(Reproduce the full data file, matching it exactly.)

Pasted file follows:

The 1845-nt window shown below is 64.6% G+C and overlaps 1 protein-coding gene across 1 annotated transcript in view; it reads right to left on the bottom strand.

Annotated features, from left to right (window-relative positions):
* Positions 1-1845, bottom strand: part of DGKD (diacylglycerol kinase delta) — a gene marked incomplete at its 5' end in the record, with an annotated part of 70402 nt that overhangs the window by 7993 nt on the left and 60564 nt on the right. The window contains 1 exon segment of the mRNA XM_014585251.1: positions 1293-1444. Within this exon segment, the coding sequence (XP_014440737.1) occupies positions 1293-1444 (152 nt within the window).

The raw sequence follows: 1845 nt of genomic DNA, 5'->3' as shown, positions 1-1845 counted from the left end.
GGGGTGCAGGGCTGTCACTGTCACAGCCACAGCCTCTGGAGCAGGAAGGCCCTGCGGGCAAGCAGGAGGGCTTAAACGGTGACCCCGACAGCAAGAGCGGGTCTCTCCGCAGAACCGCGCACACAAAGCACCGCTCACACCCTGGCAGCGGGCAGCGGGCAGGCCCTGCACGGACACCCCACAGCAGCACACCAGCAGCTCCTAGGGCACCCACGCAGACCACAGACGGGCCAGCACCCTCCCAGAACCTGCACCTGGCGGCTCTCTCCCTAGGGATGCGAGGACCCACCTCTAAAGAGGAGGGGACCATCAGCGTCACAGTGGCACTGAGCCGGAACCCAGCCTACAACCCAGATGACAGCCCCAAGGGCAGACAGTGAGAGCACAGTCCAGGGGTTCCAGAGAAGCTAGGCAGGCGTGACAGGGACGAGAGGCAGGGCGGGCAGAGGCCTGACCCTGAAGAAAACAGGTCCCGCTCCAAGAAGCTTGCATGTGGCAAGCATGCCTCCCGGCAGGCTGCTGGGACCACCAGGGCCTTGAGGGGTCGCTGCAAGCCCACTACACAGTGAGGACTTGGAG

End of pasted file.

The 1845-nt window shown below is 64.6% G+C and overlaps 1 protein-coding gene across 1 annotated transcript in view; it reads right to left on the bottom strand.

Annotated features, from left to right (window-relative positions):
* Positions 1-1845, bottom strand: part of DGKD (diacylglycerol kinase delta) — a gene marked incomplete at its 5' end in the record, with an annotated part of 70402 nt that overhangs the window by 7993 nt on the left and 60564 nt on the right. The window contains 1 exon segment of the mRNA XM_014585251.1: positions 1293-1444. Within this exon segment, the coding sequence (XP_014440737.1) occupies positions 1293-1444 (152 nt within the window).

The raw sequence follows: 1845 nt of genomic DNA, 5'->3' as shown, positions 1-1845 counted from the left end.
GGGGTGCAGGGCTGTCACTGTCACAGCCACAGCCTCTGGAGCAGGAAGGCCCTGCGGGCAAGCAGGAGGGCTTAAACGGTGACCCCGACAGCAAGAGCGGGTCTCTCCGCAGAACCGCGCACACAAAGCACCGCTCACACCCTGGCAGCGGGCAGCGGGCAGGCCCTGCACGGACACCCCACAGCAGCACACCAGCAGCTCCTAGGGCACCCACGCAGACCACAGACGGGCCAGCACCCTCCCAGAACCTGCACCTGGCGGCTCTCTCCCTAGGGATGCGAGGACCCACCTCTAAAGAGGAGGGGACCATCAGCGTCACAGTGGCACTGAGCCGGAACCCAGCCTACAACCCAGATGACAGCCCCAAGGGCAGACAGTGAGAGCACAGTCCAGGGGTTCCAGAGAAGCTAGGCAGGCGTGACAGGGACGAGAGGCAGGGCGGGCAGAGGCCTGACCCTGAAGAAAACAGGTCCCGCTCCAAGAAGCTTGCATGTGGCAAGCATGCCTCCCGGCAGGCTGCTGGGACCACCAGGGCCTTGAGGGGTCGCTGCAAGCCCACTACACAGTGAGGACTTGGAG